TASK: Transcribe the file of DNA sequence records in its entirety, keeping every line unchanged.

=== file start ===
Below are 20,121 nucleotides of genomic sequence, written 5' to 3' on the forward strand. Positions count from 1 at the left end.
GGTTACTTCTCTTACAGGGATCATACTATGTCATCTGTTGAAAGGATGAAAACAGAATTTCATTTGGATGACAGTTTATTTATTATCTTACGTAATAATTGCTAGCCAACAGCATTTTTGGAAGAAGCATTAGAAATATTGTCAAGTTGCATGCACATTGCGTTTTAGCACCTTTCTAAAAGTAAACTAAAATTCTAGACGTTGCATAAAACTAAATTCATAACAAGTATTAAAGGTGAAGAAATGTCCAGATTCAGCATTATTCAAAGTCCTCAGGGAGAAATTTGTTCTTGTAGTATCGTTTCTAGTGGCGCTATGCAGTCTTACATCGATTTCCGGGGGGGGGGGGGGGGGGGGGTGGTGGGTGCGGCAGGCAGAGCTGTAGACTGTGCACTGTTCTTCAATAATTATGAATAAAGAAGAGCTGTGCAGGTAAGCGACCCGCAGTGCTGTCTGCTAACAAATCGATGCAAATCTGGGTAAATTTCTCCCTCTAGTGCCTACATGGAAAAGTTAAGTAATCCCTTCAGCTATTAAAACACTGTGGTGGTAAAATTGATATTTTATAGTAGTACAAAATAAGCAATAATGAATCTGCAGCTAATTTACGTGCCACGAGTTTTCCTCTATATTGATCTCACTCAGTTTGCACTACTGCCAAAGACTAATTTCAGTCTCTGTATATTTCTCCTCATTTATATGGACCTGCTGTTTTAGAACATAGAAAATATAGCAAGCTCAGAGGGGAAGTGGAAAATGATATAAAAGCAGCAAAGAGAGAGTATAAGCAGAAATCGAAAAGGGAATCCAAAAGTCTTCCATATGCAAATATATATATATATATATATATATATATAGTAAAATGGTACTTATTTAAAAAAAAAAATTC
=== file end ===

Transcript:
Below are 20,121 nucleotides of genomic sequence, written 5' to 3' on the forward strand. Positions count from 1 at the left end.
GGTTACTTCTCTTACAGGGATCATACTATGTCATCTGTTGAAAGGATGAAAACAGAATTTCATTTGGATGACAGTTTATTTATTATCTTACGTAATAATTGCTAGCCAACAGCATTTTTGGAAGAAGCATTAGAAATATTGTCAAGTTGCATGCACATTGCGTTTTAGCACCTTTCTAAAAGTAAACTAAAATTCTAGACGTTGCATAAAACTAAATTCATAACAAGTATTAAAGGTGAAGAAATGTCCAGATTCAGCATTATTCAAAGTCCTCAGGGAGAAATTTGTTCTTGTAGTATCGTTTCTAGTGGCGCTATGCAGTCTTACATCGATTTCCGGGGGGGGGGGGGGGGGGGGGTGGTGGGTGCGGCAGGCAGAGCTGTAGACTGTGCACTGTTCTTCAATAATTATGAATAAAGAAGAGCTGTGCAGGTAAGCGACCCGCAGTGCTGTCTGCTAACAAATCGATGCAAATCTGGGTAAATTTCTCCCTCTAGTGCCTACATGGAAAAGTTAAGTAATCCCTTCAGCTATTAAAACACTGTGGTGGTAAAATTGATATTTTATAGTAGTACAAAATAAGCAATAATGAATCTGCAGCTAATTTACGTGCCACGAGTTTTCCTCTATATTGATCTCACTCAGTTTGCACTACTGCCAAAGACTAATTTCAGTCTCTGTATATTTCTCCTCATTTATATGGACCTGCTGTTTTAGAACATAGAAAATATAGCAAGCTCAGAGGGGAAGTGGAAAATGATATAAAAGCAGCAAAGAGAGAGTATAAGCAGAAATCGAAAAGGGAATCCAAAAGTCTTCCATATGCAAATATATATATATATATATATATATATATAGTAAAATGGTACTTATTTAAAAAAAAAAATTC